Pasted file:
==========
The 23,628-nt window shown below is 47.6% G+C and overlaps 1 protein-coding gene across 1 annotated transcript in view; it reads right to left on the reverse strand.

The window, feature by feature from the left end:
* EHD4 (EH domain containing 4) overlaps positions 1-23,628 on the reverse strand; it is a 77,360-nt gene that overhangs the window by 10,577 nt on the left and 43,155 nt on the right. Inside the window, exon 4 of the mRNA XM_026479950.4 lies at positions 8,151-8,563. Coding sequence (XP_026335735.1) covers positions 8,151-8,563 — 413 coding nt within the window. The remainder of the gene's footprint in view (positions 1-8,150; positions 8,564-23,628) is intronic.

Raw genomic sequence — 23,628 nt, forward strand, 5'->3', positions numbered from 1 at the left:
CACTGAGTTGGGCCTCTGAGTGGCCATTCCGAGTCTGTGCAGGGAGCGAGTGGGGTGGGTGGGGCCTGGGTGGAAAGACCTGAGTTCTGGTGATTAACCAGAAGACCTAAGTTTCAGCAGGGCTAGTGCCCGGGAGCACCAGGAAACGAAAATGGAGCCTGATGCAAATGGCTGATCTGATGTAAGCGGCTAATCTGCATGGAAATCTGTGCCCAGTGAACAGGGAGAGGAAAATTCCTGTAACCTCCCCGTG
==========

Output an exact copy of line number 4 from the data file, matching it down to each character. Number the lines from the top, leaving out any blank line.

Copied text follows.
Raw genomic sequence — 23,628 nt, forward strand, 5'->3', positions numbered from 1 at the left: